Something was nagging Inspector Stephen Curry when he returned to his office from the Neighbourhood Policing meeting, which had gone on much longer than expected.
It had turned into a sandwich lunch meeting as well, covering a broad range of issues, from two illegal traveller encampments that were causing problems at Hollingbury and Woodingdean, to the creation of an intelligence report on the city’s latest teenage gangs and a plague of happy-slapping incidents associated with them. These violent incidents were becoming an increasingly large problem, with youths filming the attacks and then posting them as trophies on social networking sites such as Bebo and MySpace. Some of the worst attacks had taken place in schools, been picked up on by the Argus and had a real impact on children and worried parents.
It was coming up to 2.30 p.m. and he had a ton of stuff to get through today. He had to leave earlier than usual – it was his wedding anniversary and he had promised Tracy faithfully – absolutely one hundred per cent faithfully – that he would not be late home.
He sat at his desk and ran his eyes down the log on the screen of all incidents in his area during the past few hours, but there was nothing he needed to get involved with right now. All emergency calls had been responded to without delays and there were no significant critical incidents which would sap resources. It was just the usual assortment of minor crimes.
Then, remembering Roy Grace’s call earlier, he opened his notebook and read the name Katherine Jennings and the address he had written down. He had just seen one of the early-turn Neighbourhood Policy Team sergeants, John Morley, come in, so he picked the phone and asked him to have someone from the Neighbourhood Team go and see the woman.
Morley crooked the phone into his shoulder and picked up a pen, his left hand marking his place in a crime file he was reviewing relating to a handover prisoner arrested by the night shift. Then he flipped over a small scrap of paper on his desk, on which he’d written a vehicle registration number earlier, and jotted the name and address down.
The sergeant was young and bright, with his buzz cut and stab vest making him look harder than he actually was. But, like all of his colleagues, he was stressed from being overworked, because they were short of staff.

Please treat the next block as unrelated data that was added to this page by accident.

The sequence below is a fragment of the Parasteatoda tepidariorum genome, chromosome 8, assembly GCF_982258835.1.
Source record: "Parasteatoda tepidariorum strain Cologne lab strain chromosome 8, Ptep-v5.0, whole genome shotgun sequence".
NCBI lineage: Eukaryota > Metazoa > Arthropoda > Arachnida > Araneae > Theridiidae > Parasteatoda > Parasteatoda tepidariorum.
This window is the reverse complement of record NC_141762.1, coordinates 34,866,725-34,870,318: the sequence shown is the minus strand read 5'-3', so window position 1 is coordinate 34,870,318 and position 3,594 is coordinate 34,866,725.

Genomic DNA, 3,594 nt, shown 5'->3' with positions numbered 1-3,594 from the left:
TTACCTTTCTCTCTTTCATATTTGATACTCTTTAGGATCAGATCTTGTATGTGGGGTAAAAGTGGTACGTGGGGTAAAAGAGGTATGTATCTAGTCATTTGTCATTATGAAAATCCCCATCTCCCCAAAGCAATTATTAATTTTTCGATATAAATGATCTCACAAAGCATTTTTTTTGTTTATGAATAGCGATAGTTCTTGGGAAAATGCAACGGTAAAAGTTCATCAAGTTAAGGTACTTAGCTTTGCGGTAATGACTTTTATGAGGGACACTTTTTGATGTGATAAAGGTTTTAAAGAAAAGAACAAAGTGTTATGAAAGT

‘Could be any number of reasons why she was agitated by that jerk Spinella. He agitates me.’
‘Tell me about it!’ Curry concurred.
A couple of minutes later, Morley was about to transfer the details to his notebook when his phone rang again. It was an operator in the Southern Resourcing Centre, asking the sergeant to take command of a grade-one emergency. An eight-year-old mis-per. Vanished from her school this afternoon and not with her family.
Within moments the shit hit the fan. Morley radioed first his duty inspector, then barked instructions on his radio phone to his team of officers and PCSOs who were out and about in the city. While doing his, he ran to the back of the cluttered room, which contained half a dozen communal metal desks, boxes of supplies, and a row of pegs and hooks for jackets, hats and helmets, and grabbed his cap.
Then, taking a couple of constables who had arrived early for the afternoon shift, he headed for the door at a semi-run, still talking into his phone.
As the three of them passed his desk, the draught of air lifted the scrap of paper with Katherine Jennings’s name and address up, off the flat surface, and it fluttered to the floor.
Ten minutes later an MSA entered the room and put several copies of the latest directive on diversity training within the police force down on Sergeant Morley’s desk for him to distribute. As she was about the leave, she noticed the scrap of paper lying on the floor. She stooped down, picked it up and dropped it, dutifully, in the waste-paper basket.